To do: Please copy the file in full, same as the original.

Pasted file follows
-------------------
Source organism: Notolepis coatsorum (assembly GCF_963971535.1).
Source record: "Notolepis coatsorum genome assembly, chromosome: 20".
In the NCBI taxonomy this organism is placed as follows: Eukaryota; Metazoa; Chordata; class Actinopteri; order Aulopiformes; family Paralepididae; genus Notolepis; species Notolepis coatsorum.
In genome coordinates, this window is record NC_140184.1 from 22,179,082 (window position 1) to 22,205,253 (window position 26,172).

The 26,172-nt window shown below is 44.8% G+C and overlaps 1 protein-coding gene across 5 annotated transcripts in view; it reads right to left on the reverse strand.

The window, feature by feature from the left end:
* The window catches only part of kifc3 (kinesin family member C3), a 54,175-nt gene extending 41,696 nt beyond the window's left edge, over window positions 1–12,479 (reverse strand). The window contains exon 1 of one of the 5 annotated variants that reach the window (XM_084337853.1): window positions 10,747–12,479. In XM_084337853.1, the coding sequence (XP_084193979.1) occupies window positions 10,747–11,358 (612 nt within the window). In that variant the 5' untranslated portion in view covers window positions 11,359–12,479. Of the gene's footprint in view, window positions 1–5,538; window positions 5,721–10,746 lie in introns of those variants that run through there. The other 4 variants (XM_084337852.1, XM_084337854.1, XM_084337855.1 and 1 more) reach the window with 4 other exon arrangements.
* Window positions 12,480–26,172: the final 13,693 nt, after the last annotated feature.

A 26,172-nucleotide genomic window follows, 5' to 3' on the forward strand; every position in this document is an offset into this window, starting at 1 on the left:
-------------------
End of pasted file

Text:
Source organism: Notolepis coatsorum (assembly GCF_963971535.1).
Source record: "Notolepis coatsorum genome assembly, chromosome: 20".
In the NCBI taxonomy this organism is placed as follows: Eukaryota; Metazoa; Chordata; class Actinopteri; order Aulopiformes; family Paralepididae; genus Notolepis; species Notolepis coatsorum.
In genome coordinates, this window is record NC_140184.1 from 22,179,082 (window position 1) to 22,205,253 (window position 26,172).

The 26,172-nt window shown below is 44.8% G+C and overlaps 1 protein-coding gene across 5 annotated transcripts in view; it reads right to left on the reverse strand.

The window, feature by feature from the left end:
* The window catches only part of kifc3 (kinesin family member C3), a 54,175-nt gene extending 41,696 nt beyond the window's left edge, over window positions 1–12,479 (reverse strand). The window contains exon 1 of one of the 5 annotated variants that reach the window (XM_084337853.1): window positions 10,747–12,479. In XM_084337853.1, the coding sequence (XP_084193979.1) occupies window positions 10,747–11,358 (612 nt within the window). In that variant the 5' untranslated portion in view covers window positions 11,359–12,479. Of the gene's footprint in view, window positions 1–5,538; window positions 5,721–10,746 lie in introns of those variants that run through there. The other 4 variants (XM_084337852.1, XM_084337854.1, XM_084337855.1 and 1 more) reach the window with 4 other exon arrangements.
* Window positions 12,480–26,172: the final 13,693 nt, after the last annotated feature.

A 26,172-nucleotide genomic window follows, 5' to 3' on the forward strand; every position in this document is an offset into this window, starting at 1 on the left: